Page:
Food & Drink: On the shelf: Chinese five spice powder

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CONTINUING our series designed to offer ways of using up those ingredients you bought for a special dish which have been left in the cupboard ever since, we turn to Chinese five spice powder. You may have bought it after watching a television programme on Chinese cooking.

If there is one smell among many which define a Chinese food store it is surely five spice powder. One sniff of it and this unique, heady aroma is attacking your nose like snuff. The Chinese know as it is 'five fragrance powder' which is more apt, since its essential feature is its overpowering scent. Its earliest uses were medical rather than culinary. Five is a lucky number, symbolising the healthfulness of the mixture.

Five spice powder is usually the combination of ground star anise, fennel seeds, sichuan peppers, cloves and cinnamon (or cassia bark) though the anise flavour is sometimes provided by ground liquorice root and the heat by ginger powder. It is often used as an ingredient in a marinade for small pieces of beef, pork or chicken (along with chopped garlic, rice vinegar, soy sauce, cornflour) before frying or roasting. It is also an ideal ingredient for a barbecue marinade. And it is used in 'red-cooking', a process in which small pieces of blanched meat (especially pork) are casseroled with water, a generous helping of dark soy sauce, sugar, ginger and five spice powder for 1 1/2 hours. Halfway through the cooking, remove fat from the surface, adding some rice wine or dry sherry.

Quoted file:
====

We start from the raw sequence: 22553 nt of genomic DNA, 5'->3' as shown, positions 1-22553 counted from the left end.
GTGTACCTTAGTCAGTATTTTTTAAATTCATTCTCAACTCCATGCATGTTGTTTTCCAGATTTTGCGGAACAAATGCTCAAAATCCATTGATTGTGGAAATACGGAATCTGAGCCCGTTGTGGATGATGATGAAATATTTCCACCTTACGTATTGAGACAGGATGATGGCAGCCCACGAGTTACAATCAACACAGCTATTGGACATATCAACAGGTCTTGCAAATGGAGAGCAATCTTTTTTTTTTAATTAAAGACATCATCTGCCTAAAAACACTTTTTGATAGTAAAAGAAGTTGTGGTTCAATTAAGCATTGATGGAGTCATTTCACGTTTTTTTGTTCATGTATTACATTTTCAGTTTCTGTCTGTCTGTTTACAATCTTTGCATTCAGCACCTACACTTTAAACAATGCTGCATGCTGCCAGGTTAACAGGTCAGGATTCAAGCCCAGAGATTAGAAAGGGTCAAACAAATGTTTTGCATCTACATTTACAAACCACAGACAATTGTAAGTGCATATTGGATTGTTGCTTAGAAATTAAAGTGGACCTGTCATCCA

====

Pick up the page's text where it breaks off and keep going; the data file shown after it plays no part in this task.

This use of five spice powder, invented by the Parisian chef Alain Senderens, produces a syrup which has moved the goalposts for fruit salads for all time. Ideally you would go to the trouble and expense of obtaining a real vanilla pod, although you could use a good quality essence.


Serves 8

For the syrup:

1 3/4 pints /1 litre water

3oz /150g sugar

1 teaspoon five spice powder

1 vanilla pod, split lengthwise

1 stem lemongrass

1 teaspoon grated fresh ginger

5 coriander seeds

1 clove

zest of 2 limes

zest of 2 oranges

Put ingredients together in large saucepan and bring to boil. Turn off heat, and leave syrup to infuse until cold. Chill. Strain though a cloth (or clean J-cloth) and reserve in container in the fridge.

For the fruit salad: Mix a combination of half a pineapple, cubed, two mangoes, diced, 6 Kiwi fruit, sliced, the pulp (and seeds) of 12 passion fruit, orange and lime segments (cut away from their membranes) and other fruit to choice. Cover with the syrup and chill for at least one hour.